By: Randy Tucker

The refrigerator door spun into the spring air like a kite with a broken string. Joe hit it square on the lower hinge.

It was my first experience with a handgun larger than a .22 magnum.

My friend Joe was a year younger than me at 17. He had his father’s .357 Magnum Blackhawk and two boxes of ammunition.

We were teenagers about to have a little fun at the county dump a few miles east of the tiny hamlet of Pavillion, Wyoming.

Before the consolidation of landfill sites across Wyoming, each town had its own facility. There were no rules against what you could drop off, what you could scrounge for, or for us, whether you could fire a weapon inside the facility.

I was familiar with the terrain at this dump, as part of my duties on the summer crew at Wind River Elementary three miles away in Pavillion, I had perfected the “power dump” technique. That move meant dropping the tailgate on the pickup, flooring the truck in reverse, and hitting the brakes precisely as the end of the tailgate neared the edge of the dumping area. Yes, I could have dumped the truck into the pit as well, but, what the heck, I was a teenager.

In the 1970s, those 1950s-style refrigerators, with the locking sealed door that were so dangerous, began to get tossed into landfills. If someone were accidentally locked inside, they soon suffocated, and there was no way out.

Modern refrigerators don’t have locks. With a light, easy-to-open door, anyone can open or close them.

There were two of the old latch models at the dump that afternoon, one sitting upright with the door open, and the other on its side.

Regulations called for removing the latch when you abandoned one of these appliances, but regulations weren’t followed very much for anything in Wyoming in those days. They’re still not followed today.

I had my grandpa’s single-shot Harrington Richardson 20-gauge shotgun with me, a mixed box of lead four-shot, and a few 4-0 buckshot shells.

We looked for targets to shoot. There were plenty at the dump. Old TVs, those two refrigerators, a couple of washing machines, and an older console-style stereo that had seen better days.

Joe zoomed in on the refrigerator. It was eight years before “Sudden Impact” starring Clint Eastwood as Dirty Harry came out and his trademark “Make my day,” but we had a few good lines from the original Dirty Harry movie. “Did I fire six or only five?” Joe said in his best Dirty Harry imitation.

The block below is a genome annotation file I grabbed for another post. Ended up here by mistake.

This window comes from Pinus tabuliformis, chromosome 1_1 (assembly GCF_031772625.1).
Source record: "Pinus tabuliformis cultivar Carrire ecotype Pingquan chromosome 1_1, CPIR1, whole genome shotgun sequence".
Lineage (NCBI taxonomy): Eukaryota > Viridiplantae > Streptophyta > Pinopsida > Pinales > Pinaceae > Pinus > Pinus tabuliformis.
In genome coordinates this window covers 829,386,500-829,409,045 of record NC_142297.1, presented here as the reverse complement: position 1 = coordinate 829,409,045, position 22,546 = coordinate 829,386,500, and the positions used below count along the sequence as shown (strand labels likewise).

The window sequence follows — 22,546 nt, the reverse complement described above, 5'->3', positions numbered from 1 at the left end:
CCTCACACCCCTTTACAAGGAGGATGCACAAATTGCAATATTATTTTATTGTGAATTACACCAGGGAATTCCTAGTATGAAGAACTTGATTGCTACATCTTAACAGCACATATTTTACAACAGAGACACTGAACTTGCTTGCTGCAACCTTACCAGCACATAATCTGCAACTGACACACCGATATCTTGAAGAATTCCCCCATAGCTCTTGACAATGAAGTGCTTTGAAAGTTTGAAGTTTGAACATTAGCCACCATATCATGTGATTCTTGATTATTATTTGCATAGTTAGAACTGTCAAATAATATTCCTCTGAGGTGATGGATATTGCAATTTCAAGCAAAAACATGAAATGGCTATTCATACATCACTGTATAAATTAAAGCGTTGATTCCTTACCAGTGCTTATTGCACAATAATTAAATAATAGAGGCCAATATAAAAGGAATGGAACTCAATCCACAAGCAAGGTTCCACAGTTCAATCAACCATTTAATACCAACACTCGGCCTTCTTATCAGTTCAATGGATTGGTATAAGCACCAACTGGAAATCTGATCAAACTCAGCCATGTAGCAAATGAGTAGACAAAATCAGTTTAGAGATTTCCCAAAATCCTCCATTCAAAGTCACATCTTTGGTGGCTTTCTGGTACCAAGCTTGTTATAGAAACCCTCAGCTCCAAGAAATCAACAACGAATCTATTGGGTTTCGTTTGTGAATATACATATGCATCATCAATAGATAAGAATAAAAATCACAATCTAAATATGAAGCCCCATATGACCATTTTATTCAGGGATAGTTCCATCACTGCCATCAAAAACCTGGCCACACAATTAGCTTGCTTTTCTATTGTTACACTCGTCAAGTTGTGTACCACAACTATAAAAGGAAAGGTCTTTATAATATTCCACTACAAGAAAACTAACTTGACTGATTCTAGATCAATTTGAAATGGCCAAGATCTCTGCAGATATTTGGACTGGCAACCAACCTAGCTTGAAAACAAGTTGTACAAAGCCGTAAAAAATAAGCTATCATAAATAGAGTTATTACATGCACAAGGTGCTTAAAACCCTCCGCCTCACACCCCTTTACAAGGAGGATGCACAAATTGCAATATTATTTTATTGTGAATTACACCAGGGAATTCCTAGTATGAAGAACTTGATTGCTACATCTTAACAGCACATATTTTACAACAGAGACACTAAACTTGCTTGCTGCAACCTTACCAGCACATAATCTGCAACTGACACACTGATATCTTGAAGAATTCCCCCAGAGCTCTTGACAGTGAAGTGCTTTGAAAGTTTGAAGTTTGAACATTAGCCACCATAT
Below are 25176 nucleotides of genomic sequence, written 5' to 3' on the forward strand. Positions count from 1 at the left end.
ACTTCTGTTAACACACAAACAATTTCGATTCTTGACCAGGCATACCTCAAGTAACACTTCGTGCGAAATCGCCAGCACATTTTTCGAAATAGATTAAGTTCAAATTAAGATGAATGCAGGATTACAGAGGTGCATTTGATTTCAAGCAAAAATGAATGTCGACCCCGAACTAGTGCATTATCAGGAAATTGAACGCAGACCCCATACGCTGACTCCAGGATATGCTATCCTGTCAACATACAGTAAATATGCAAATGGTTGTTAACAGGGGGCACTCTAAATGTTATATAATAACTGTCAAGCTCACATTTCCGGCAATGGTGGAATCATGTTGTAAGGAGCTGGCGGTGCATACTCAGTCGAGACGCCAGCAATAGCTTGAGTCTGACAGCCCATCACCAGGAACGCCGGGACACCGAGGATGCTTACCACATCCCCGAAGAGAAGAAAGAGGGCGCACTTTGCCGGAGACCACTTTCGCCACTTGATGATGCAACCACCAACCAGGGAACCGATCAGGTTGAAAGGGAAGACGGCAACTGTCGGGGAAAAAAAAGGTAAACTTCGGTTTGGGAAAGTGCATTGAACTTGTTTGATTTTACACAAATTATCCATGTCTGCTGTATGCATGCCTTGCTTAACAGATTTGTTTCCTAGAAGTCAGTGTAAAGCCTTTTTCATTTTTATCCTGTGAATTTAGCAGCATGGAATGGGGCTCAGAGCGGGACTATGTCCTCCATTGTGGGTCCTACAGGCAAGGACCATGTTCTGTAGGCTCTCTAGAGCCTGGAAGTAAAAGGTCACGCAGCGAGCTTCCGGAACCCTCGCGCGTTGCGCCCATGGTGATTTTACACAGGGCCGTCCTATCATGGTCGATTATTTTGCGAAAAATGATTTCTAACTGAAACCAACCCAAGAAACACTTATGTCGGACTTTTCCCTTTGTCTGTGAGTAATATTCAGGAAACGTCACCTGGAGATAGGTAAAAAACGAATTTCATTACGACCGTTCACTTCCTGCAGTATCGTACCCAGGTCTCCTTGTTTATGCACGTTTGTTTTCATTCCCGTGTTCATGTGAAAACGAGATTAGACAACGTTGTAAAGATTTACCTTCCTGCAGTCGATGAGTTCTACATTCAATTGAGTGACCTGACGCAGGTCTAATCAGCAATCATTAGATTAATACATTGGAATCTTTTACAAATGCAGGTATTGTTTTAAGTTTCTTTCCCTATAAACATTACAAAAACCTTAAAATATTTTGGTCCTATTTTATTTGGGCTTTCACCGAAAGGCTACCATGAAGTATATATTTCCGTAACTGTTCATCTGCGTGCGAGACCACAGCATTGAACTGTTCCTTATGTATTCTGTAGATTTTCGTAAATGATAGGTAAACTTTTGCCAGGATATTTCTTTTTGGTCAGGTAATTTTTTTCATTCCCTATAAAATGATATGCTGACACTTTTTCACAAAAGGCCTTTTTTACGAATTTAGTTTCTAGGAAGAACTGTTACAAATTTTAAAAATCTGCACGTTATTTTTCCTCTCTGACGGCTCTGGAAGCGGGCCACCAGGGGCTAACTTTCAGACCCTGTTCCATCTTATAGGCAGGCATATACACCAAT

We laughed, and he fired at the offending refrigerator. The noise was impressive. Hitting the hinge and tearing off the door was even more impressive.

It was the first time I’d witnessed the power of a .357 Magnum revolver up close.

I shot it a few times, taking turns with Joe.

I didn’t hit any hinges or make as a spectacular shot as he had. But a .357 slug hitting an old black and white television makes quite an impression when the tube explodes into thousands of fragments.

The .357 was great on anything metal. The TVs, washing machines, and the refrigerators all had gaping holes in them when we finished. We shot the wooden stereo console as well, but the bullets just punched through without anything worthy of a Hollywood special effect.

A little four-shot from my 20 gauge was much more entertaining.

The old Harrington Richardson ripped the stereo almost in half from 25 yards away.

It was all in a day’s fun at an impromptu shooting range.

On the way home, we spotted a muskrat swimming in a canal near the back road we were driving on.

Joe was in a mood to show off.

He took aim on the muskrat, fired, and the rodent disappeared. Nope, he didn’t hit the muskrat. The little guy popped back up a few seconds later about five yards from where he’d been before. Joe fired four more times before we ran out of shells, never hitting the muskrat.

Stationary targets are one thing, playing Dirty Harry at a moving target is something quite different.

Randy Tucker is a retired history teacher and freelance writer from western Wyoming. He has a lifetime of experience in farming, ranching, hunting and fishing in the shadow of the Wind River Mountains. Contact him at